What type of compensation will I be able to recover?
Depending on the circumstances of your case, you may be eligible to recover compensation for the value of damage to your vehicle, present and future medical expenses, lost wages and other income, pain and suffering, and wrongful death (if a loved one was killed). In rare cases where a truck accident is caused by extreme negligence, additional punitive damages may be awarded to the injured party.
What should I do at the accident scene?
While you are still at the scene of your truck accident, be sure to do the following:
- Stay calm and get to a safe place, if you are able to move.
- Call 911, even if your injuries seem to be minor.
- Seek medical help for yourself and your passengers.
- Stay at the accident scene until you are permitted to leave by the responding police officer.
- Get the names, addresses, phone numbers, email addresses, insurance information, driver's license numbers, and license plate numbers of all involved parties.
- Get the contact information of any witnesses to the crash for future reference.
- Take photographs of all damage, the positioning of the vehicles, traffic patterns, weather conditions, and any other details that help paint a picture of what happened.
- Do not admit fault or apologize.
- Tell the police your version of the events of the crash. Stick to the facts and avoid speculation.
What should I do in the days after a truck accident?
In the days after a truck accident, be sure to:
- Request a copy of the police report for your crash.
- Keep a detailed record of all medical treatments you receive and how your injuries impact your day-to-day life. Record your pain levels and any tasks you are unable to complete as a result of your injuries.
- Keep a list of all out-of-pocket expenses you incur as a result of your injuries.
- Speak with an attorney prior to accepting any settlement offer from an insurance company.
The insurance company wants me to provide a statement. What should I do?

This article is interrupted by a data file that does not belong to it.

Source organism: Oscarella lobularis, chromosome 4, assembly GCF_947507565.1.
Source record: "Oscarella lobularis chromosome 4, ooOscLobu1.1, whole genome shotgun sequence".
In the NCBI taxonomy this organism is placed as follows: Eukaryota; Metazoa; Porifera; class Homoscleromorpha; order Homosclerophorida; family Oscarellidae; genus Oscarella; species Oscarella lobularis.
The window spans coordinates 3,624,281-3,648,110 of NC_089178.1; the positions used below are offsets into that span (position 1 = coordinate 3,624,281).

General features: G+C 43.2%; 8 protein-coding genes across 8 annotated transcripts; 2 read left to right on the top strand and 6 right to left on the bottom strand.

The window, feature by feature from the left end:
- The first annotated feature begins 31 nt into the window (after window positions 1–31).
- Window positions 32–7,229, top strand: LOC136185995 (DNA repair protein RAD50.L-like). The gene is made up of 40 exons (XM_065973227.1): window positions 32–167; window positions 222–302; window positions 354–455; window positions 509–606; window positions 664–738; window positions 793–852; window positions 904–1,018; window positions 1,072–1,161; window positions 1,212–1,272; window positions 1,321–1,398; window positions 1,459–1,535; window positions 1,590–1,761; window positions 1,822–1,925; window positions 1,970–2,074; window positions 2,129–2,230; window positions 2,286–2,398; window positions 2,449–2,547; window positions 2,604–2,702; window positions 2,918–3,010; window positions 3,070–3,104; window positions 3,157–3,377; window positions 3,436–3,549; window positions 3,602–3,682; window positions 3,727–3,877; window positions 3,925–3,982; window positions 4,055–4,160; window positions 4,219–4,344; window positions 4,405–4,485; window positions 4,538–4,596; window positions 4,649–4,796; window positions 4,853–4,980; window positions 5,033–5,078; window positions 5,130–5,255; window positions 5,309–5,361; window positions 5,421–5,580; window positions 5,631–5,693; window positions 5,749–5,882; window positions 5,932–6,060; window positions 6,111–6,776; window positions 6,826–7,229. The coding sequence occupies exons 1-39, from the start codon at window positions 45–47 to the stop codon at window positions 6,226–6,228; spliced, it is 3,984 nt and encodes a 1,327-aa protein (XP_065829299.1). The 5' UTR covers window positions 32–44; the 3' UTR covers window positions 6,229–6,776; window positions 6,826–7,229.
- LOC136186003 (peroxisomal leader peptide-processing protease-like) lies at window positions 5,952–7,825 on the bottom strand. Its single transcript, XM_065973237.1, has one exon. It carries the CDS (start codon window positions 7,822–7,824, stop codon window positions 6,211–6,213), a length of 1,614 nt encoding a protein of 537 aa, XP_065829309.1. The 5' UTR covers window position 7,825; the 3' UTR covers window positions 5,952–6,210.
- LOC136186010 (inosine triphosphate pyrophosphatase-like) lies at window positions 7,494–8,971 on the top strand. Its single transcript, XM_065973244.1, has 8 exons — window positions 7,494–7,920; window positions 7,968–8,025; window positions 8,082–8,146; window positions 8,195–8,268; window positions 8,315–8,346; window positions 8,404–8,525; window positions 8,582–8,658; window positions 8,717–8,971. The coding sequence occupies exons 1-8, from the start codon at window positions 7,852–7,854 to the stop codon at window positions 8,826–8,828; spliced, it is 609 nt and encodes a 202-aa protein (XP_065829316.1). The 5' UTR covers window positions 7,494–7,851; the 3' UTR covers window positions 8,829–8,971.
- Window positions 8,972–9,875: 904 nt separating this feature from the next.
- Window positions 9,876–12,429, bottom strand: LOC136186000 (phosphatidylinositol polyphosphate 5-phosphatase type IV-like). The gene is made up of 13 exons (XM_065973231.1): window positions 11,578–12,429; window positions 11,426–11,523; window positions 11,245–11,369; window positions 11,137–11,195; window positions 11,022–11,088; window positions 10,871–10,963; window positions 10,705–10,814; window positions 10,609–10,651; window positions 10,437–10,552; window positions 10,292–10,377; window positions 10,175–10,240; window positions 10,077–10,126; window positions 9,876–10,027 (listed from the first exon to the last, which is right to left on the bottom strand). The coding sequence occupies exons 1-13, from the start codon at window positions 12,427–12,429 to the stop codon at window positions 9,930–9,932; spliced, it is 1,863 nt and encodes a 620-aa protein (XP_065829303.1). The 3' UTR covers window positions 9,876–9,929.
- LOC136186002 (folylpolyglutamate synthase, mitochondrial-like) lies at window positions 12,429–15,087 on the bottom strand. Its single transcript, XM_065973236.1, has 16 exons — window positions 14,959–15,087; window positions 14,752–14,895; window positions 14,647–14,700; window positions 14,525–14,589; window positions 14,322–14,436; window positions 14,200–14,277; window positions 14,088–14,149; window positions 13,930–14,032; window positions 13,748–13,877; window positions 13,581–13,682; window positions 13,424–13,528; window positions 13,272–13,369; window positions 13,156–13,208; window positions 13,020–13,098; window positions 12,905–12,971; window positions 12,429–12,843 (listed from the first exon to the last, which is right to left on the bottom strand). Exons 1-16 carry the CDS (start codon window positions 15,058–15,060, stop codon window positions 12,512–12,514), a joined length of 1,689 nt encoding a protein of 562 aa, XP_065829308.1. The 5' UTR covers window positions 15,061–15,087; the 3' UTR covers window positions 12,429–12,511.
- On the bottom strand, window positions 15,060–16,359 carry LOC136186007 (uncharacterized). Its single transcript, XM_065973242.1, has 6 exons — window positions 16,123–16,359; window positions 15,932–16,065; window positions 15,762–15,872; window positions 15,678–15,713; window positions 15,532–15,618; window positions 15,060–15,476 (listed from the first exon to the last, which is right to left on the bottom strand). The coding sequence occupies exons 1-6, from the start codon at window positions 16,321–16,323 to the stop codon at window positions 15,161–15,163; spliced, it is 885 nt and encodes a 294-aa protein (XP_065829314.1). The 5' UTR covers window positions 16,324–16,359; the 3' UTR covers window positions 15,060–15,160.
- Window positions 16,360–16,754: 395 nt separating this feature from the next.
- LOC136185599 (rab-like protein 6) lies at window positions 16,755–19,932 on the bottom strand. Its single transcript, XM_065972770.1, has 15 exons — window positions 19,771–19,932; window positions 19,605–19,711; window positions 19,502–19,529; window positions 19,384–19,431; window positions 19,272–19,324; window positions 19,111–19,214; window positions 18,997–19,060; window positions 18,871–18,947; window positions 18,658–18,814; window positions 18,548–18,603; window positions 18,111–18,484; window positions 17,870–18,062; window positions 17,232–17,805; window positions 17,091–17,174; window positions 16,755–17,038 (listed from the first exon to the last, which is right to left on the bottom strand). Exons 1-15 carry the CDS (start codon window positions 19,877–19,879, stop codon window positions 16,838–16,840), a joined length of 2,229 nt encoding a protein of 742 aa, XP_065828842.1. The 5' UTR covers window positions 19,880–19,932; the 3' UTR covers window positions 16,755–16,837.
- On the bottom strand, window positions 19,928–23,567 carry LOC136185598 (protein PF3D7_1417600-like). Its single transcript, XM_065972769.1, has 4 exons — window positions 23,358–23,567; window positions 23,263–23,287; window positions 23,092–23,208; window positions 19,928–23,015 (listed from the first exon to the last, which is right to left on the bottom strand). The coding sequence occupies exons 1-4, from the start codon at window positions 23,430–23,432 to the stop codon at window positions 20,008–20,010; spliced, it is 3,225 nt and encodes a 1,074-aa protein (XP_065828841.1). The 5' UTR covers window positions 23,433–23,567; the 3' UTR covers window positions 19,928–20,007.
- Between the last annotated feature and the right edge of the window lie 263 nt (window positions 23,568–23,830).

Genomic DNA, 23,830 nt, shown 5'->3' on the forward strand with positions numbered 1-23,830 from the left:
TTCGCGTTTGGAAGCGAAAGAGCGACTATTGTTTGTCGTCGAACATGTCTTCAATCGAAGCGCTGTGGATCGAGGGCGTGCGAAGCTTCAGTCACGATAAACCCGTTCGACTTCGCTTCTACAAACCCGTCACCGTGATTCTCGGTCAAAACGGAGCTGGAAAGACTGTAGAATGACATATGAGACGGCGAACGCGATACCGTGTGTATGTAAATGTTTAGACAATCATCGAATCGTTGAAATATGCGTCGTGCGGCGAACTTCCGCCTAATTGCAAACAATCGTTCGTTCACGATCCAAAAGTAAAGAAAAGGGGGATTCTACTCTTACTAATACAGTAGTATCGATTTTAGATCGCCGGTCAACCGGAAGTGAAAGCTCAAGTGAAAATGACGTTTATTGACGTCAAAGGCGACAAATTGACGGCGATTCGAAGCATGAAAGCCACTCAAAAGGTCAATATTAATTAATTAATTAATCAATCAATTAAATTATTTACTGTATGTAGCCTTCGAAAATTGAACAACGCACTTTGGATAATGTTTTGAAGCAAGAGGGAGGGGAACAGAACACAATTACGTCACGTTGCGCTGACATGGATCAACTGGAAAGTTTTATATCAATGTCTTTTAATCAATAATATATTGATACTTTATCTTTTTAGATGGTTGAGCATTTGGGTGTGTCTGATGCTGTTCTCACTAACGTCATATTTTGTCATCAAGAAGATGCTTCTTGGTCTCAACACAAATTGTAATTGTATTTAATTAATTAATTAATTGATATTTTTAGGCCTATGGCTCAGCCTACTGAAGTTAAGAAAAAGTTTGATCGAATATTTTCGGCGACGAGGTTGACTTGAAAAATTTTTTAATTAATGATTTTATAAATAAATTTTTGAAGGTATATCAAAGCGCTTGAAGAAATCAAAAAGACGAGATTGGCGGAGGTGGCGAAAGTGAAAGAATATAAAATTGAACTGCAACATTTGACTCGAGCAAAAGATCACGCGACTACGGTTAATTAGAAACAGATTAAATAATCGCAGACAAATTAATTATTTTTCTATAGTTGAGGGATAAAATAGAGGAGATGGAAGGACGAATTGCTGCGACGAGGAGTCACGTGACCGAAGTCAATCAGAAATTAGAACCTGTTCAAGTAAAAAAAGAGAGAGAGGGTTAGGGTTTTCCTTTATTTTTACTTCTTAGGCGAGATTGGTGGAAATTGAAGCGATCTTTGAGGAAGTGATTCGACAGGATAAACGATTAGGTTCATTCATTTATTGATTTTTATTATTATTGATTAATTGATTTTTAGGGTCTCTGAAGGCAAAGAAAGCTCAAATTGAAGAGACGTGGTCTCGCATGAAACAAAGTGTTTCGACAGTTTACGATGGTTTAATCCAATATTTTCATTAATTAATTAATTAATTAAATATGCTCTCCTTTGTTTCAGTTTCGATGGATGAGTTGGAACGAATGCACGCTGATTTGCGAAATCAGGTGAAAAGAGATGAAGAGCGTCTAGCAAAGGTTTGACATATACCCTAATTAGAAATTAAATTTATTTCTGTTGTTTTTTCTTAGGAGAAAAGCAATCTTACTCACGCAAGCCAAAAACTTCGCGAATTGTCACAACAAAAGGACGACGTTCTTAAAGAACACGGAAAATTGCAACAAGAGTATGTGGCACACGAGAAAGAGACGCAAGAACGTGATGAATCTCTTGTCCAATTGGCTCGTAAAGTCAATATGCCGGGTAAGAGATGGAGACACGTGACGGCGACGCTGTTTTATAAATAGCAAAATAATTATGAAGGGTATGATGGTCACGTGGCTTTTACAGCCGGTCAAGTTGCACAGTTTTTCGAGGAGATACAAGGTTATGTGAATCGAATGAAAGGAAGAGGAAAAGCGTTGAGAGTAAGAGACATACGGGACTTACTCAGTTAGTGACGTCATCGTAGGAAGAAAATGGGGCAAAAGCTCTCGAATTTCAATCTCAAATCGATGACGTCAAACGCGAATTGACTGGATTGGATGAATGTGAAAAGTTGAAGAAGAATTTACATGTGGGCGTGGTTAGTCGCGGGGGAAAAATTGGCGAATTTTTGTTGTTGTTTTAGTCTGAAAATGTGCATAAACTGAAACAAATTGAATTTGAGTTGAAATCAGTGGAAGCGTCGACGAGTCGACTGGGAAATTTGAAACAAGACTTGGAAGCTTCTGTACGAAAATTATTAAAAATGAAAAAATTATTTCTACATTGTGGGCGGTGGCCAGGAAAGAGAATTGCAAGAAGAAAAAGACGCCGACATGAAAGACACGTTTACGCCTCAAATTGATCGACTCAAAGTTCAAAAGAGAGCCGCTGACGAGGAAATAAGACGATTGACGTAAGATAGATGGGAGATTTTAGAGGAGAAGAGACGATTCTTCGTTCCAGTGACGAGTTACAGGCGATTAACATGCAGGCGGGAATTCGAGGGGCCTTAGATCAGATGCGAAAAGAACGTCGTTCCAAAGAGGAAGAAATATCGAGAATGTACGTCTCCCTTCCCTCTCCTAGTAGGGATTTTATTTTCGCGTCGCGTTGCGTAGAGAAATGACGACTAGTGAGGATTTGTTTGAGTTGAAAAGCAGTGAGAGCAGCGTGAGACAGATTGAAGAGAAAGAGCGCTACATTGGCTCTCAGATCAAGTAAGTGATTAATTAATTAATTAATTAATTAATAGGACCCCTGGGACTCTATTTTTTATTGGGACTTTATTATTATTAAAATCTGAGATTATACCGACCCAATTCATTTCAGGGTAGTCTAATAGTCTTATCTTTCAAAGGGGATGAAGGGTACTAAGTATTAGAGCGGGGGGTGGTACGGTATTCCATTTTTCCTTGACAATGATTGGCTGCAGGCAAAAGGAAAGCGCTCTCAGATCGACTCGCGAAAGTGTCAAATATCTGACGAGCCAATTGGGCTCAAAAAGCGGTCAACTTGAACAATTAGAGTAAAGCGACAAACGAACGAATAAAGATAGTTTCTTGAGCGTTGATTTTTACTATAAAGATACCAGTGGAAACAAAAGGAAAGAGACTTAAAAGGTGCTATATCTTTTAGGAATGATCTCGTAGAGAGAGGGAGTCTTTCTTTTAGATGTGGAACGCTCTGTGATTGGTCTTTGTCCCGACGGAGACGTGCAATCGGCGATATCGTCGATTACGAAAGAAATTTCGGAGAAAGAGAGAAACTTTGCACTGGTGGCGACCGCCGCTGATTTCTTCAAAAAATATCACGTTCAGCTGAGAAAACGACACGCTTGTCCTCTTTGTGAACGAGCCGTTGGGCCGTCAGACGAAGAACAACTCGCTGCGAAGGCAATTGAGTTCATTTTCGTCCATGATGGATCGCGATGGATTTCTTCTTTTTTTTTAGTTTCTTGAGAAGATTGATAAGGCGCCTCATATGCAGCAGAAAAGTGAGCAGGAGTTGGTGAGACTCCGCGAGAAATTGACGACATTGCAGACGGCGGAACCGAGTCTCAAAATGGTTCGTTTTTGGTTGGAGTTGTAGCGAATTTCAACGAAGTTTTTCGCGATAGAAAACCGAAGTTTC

To protect your legal rights, do not consent to any written or recorded statements after your truck accident. Politely refuse their requests for a statement and have your attorney speak with them instead. No matter how friendly or concerned for your well-being an insurance adjuster may seem, their primary goal is to protect the insurance company's interests – not yours.
Should I accept the insurance company's settlement offer?
Never accept any settlement offered by the insurance company after a truck accident without first discussing your situation with an attorney. Insurance settlements are often lower than what survivors deserve and are offered with the intent of getting them to accept less while signing away their ability to pursue further compensation. During a free consultation, our attorneys are ready to listen to your case and can recommend the best course of action.
How long will my truck accident case take to resolve?
Every truck accident is different, therefore it is nearly impossible to predict how long it will take to resolve your case. With that being said, cases that involve more severe injuries such as traumatic brain injuries, paralysis, or amputations tend to have a longer timeline than those with comparatively minor injuries such as whiplash. Generally speaking, you do not want to enter the settlement negotiations phase of your case until you have received all medical treatments for your injuries as this will help your attorney make the right demands. Likewise, the timeline of your case will be heavily influenced on factors such as the level of cooperation of the insurance company, the complexity of the laws applicable to your case, and whether or not your case ends up going to trial.
Contact Mayerson Injury Law, P.C. For a Free Case Evaluation!
An attorney who has sued trucking companies previously usually gets a larger settlement than an attorney with no experience prosecuting a lawsuit against a large trucking company.
You have rights if you were injured by an errant truck driver. If someone you love was killed in a truck accident, you can obtain compensation for the loss of wages, loss of consortium, pain, suffering and medical bills. Find the best, most experienced personal injury lawyer you can so that you get the best results from your lawsuit.
Retired School Custodian $2,650,000
Injured Good Samaritan $1,965,000.00
Reckless Driver Car Accident $1,600,000.00
Head On Collision Case $1,150,000.00
Young Single Mother Permanently Disabled in Head-On Collision $1,150,000.00
Father of Three $1,130,000.00
Truck Driver $1,075,000.00
Underinsured Motorist Arbitration $1,025,000.00
Settlement for Head-On Collision $865,000.00
Driver with Prior Spine Surgery $750 Thousand
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Largest Insurance Bad Faith Verdict in Pennsylvania History, Entered by a Trial Court Judge Sitting as the Fact Finder